Movies that address ethical isuess – part II

Told you I’m gonna write a second part. To be honest, even I am surprised that I’m keeping my promise.

So.

Exam (2008, Fernando Meirelles)

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Even though all the action unravels in a single room, this movie is quite intense, I must say. Long story short, top minds are gathered to take the final step of a job interview. They are given a set of rules, and beyond that, everything’s left to their creativity and problem-solving skills.

What are we capable of doing when competing with the best? How low will our basic human values gonna get when we fight for our dream job (or dream-anything tbh)?

The movie also shows some shitty situations we may encounter in the future as: when you have to take responsability for your work (in this case test) even if someone else ruins it; when you have to find a way to communicate and cooperate with your team, even though you can’t stand them.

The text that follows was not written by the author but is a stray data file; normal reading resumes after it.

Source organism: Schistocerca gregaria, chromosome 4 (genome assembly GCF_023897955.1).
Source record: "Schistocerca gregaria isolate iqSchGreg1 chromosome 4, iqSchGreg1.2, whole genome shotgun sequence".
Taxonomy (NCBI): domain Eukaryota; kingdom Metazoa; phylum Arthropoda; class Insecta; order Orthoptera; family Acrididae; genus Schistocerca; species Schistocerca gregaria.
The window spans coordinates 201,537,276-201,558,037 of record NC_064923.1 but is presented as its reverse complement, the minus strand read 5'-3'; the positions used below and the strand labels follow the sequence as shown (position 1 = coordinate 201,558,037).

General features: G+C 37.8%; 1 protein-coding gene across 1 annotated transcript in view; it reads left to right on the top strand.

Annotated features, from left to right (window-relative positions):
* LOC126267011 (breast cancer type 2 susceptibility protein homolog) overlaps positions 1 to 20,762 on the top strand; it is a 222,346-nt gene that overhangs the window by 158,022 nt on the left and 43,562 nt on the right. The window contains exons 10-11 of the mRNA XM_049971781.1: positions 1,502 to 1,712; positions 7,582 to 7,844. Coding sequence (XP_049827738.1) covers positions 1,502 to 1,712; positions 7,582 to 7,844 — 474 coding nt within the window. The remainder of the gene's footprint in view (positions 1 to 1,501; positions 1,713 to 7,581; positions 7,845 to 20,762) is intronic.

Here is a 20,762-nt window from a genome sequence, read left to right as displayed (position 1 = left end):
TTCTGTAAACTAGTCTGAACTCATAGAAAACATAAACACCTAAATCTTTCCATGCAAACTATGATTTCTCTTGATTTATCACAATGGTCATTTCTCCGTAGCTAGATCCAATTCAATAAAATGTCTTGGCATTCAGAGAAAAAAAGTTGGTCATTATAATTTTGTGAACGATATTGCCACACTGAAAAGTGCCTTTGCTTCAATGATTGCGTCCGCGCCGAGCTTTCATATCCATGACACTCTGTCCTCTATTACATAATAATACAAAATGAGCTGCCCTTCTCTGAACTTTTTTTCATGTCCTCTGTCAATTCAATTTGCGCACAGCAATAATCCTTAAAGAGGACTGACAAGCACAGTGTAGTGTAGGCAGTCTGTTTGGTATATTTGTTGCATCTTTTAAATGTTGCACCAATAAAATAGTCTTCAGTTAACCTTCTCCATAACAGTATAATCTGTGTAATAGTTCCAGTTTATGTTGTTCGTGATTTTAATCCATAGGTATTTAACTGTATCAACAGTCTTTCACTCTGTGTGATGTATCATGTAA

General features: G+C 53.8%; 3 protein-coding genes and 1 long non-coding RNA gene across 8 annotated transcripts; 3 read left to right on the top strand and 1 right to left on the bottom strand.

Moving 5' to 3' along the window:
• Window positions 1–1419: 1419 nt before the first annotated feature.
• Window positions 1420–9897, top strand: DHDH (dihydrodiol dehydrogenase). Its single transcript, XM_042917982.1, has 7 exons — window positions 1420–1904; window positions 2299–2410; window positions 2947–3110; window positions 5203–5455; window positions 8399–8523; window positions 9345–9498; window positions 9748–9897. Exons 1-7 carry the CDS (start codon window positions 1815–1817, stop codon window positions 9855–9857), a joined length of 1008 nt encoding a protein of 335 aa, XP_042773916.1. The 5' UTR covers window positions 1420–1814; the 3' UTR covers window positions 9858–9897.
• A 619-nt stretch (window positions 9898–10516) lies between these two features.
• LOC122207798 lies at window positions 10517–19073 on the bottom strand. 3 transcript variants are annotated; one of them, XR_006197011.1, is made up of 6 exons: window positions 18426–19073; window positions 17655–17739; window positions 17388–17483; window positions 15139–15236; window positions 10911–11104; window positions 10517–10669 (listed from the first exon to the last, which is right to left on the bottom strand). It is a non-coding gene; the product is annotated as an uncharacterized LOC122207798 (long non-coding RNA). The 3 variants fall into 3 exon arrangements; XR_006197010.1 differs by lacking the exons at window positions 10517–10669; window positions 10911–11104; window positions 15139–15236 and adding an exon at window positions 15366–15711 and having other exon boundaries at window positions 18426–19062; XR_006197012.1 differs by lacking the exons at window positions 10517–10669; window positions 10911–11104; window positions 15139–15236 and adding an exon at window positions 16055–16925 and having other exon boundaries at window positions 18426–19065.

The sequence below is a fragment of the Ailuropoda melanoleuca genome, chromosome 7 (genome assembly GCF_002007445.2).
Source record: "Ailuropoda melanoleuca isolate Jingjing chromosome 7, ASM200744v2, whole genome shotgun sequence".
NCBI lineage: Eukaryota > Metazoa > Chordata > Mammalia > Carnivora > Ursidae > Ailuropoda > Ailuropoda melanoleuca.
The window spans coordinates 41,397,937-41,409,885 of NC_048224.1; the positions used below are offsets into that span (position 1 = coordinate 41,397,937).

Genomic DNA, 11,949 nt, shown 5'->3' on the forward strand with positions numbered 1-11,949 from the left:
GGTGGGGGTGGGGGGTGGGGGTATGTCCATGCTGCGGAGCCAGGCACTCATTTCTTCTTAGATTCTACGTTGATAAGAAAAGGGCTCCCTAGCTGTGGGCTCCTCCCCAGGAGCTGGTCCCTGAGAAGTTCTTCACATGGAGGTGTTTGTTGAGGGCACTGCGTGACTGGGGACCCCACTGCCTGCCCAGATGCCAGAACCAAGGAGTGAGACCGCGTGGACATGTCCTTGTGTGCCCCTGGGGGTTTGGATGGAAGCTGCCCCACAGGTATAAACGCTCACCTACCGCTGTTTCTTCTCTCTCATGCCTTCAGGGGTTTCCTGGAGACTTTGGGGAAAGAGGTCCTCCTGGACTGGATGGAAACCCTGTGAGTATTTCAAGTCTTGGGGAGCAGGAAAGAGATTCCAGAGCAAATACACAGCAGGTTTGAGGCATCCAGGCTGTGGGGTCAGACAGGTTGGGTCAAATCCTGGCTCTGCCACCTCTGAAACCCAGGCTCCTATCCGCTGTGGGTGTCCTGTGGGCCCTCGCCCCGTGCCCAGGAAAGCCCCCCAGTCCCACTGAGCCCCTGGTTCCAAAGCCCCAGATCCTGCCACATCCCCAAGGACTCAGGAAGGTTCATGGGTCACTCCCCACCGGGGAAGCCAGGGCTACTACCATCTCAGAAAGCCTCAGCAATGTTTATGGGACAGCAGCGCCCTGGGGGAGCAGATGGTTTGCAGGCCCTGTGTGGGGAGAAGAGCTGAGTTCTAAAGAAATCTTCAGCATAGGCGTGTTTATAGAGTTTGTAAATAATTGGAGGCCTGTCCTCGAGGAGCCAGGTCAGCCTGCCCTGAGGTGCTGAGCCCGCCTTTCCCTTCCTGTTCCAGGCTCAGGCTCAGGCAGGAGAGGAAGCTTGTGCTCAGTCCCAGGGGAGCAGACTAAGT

So, basically, this movie is a metaphor of having a job.

Perfume: The Story of a Murderer (2006, Tom Tykwer)

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Well, first of all, Ben Whishaw. I don’t remember when exactly I started liking him, if it was before or after I watched this movie, but anyhow, his interpretation of this character was marvellous.

Everybody has a passion, but the one that Jean-Baptiste (Whishaw) has is kind of uncommon – or so I think- . He’s obsessed with creating the perfect smell, the perfect perfume. This thought captivates him so much, that he starts doing…let’s say, unethical things.

The question is, when the work of a genius takes such a turn, should he stop? Shoud he supress his creation, even though he might provide the world with something incredible, beyond knowledge? Or should the artist choose in favour of his art and go as far as human sacrifice?

Well, to be honest, I prefer a world where art doesn’t kill people in a literal way. But this movie remains an utter fascination for me.

Die Welle (2008, Dennis Gansel)

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This is a movie my highshool history teacher made us watch. It’s about a professor that tries to show his students what a dictatorship feels like on their own skin, by installing such a regime during his classes.